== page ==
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Integrating responsibility in every aspect of your business

Posted on Categories BrandonomicsTags

Sustainability and corporate responsibility aren't just initiatives -- they should be an integral part of your business and your brand. Rob Candelino, Vice President of Brand Building for Unilever skincare business speaks to Robin Tooms at the Dad 2.0 Summit about how a commitment to responsibility guides every business decision.

Robin: Hello and welcome to this edition of Brandonomics, an inside look at top brands and their marketing strategies. I am Robin Tooms, VP of Strategy at Savage and I’m back again today at the Dad 2.0 Summit with Rob Candelino, Vice President of Brand Building at Unilever’s Skin Care Business. So Rob, welcome back to the show.

Rob: Thanks for having me.

Robin: Well I think it’s great to talk to you again about branding, but on a different level today for this show. What’s interesting with brand building is that it’s not just the product brands. It’s the company brand that you’re building as well. And Unilever does this in some interesting ways through their CSR and sustainability efforts. Tell me first what does Unilever see as their role in making the world a better place?

Rob: It is our guiding light to be honest. We have what’s called the Unilever Sustainable Living Plan. It is something that each and every day every Unilever employee works very hard to contribute to. I’m very privileged to work for a company like Unilever that has such a plan. And I believe that it is probably amongst the most progressive corporate responsibility programs in the world from any company or any industry. Specifically what it means for me in my day job is I have the privilege of leading the Dove brand in America.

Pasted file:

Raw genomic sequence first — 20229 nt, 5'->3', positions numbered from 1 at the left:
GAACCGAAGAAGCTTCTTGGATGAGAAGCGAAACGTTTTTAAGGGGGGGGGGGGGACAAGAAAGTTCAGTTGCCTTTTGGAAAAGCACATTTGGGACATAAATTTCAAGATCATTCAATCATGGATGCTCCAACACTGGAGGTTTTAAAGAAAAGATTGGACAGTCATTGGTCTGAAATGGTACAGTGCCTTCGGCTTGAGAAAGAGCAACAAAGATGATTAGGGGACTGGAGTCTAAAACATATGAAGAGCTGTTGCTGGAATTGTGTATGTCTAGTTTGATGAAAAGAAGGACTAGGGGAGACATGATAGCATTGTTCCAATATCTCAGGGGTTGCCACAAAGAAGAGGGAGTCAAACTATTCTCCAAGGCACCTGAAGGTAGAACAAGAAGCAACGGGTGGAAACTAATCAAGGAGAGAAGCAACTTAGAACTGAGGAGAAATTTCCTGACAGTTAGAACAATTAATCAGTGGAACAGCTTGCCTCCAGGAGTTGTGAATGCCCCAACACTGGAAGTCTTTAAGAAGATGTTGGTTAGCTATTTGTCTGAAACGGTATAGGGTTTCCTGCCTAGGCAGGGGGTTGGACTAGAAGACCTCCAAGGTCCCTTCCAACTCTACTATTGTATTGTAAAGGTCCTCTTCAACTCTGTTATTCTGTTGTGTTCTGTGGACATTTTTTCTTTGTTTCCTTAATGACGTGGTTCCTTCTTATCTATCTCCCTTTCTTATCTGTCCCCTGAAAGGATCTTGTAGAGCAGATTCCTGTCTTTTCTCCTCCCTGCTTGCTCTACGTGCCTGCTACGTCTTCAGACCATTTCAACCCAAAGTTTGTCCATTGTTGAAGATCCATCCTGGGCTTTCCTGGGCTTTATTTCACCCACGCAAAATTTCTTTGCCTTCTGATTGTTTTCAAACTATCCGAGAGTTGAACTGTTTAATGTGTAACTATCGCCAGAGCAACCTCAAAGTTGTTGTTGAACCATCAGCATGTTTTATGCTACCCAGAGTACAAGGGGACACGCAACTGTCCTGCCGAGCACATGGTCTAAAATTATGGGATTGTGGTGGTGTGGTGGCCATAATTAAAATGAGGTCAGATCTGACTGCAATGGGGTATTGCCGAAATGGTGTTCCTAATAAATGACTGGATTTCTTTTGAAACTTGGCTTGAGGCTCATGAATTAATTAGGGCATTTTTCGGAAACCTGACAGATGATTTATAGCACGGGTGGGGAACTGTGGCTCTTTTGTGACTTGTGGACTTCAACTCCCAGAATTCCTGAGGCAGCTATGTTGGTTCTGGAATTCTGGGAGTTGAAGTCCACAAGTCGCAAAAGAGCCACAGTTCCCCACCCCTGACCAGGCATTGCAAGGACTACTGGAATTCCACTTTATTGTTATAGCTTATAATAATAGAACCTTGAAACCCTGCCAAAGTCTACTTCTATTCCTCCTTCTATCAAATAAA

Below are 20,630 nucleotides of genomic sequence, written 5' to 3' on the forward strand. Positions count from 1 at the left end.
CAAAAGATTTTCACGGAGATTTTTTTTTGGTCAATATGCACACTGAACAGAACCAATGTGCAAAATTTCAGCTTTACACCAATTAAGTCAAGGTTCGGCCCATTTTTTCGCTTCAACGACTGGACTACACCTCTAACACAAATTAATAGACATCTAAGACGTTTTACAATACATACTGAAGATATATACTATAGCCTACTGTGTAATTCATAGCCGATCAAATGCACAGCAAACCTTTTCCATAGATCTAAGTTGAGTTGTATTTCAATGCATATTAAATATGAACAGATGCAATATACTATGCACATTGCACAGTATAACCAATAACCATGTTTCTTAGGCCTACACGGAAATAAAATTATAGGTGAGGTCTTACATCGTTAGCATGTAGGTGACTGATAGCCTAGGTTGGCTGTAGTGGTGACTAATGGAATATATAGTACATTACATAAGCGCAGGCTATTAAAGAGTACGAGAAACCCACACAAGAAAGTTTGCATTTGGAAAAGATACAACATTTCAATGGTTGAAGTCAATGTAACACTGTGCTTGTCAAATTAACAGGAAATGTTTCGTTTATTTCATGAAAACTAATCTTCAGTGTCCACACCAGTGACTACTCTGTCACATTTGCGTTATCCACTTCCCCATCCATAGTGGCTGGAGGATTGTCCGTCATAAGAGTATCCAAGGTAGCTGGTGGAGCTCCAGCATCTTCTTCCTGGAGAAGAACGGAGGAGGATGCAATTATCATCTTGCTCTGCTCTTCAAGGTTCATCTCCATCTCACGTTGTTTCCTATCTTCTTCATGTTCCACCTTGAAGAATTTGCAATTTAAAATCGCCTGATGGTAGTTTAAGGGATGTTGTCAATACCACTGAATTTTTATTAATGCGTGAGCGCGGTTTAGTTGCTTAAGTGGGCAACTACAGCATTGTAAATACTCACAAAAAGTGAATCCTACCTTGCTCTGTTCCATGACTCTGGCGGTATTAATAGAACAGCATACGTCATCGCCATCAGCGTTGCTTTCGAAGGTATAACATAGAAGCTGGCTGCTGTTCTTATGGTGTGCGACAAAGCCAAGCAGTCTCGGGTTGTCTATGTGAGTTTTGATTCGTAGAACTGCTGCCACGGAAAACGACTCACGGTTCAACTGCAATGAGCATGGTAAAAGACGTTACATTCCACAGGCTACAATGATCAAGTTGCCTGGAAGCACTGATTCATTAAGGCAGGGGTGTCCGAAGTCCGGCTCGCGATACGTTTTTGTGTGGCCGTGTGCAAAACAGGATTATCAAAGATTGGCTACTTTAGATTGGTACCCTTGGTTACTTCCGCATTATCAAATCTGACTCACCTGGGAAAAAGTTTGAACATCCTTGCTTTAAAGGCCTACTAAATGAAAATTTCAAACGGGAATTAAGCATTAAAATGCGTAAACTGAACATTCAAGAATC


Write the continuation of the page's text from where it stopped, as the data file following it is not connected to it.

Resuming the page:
As part of that I contribute heavily to our stated goal of reaching 15,000,000 with self-esteem programming by the year 2015. Too many girls are growing up today with major issues and challenges with self-esteem. We want to fix that. So we made a very public statement by 2015 to reach 15,000,000 girls. And in the United States I lead that initiative. Given it’s our biggest Dove market in the world I have a very, very significant role in helping improve lives of girls everywhere.

Robin: So how does Unilever communicate these initiatives?

Rob: For the Dove movement for self-esteem, for example, we do it through a variety of channels. We have television advertising. We do it through sponsorship. We do it through programs like Dad 2.0 that you know of. A female oriented equivalent of that: we’re sponsors of Mom 2.0. We do a lot of community outreach. We have three strategic partners with the Girl Scouts, Boys and Girls Club, and Girls, Inc. They’re all partners of ours. We build curriculums. We build programs to reach girls in their communities, and in their schools. We look for every opportunity where girls are receptive to or in need of messaging to help them improve their self-esteem. And it’s a tireless effort, but it’s something we feel very passionately about doing.

Robin: Rob thank you for sharing that. It’s good to know that this is really part of Unilever’s corporate philosophy and their mission and not just a side effort. That’s really how a company should be approaching their sustainability. I appreciate you sharing. This has been another edition of Brandonomics, an inside look at top brands and their marketing strategies. Stay tuned next week for another episode.


Unilever has more than 400 brands focused on health and wellbeing, including Lipton, Knorr, Dove, Axe, Hellmann’s and Omo. Its mission is to create a better future every day, with brands and services that help people feel good, look good and get more out of life.

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If you’re interested in knowing more about how purposeful companies attract the best employees, build loyal relationships with customers, and differentiate themselves from the competition, then let’s start a conversation.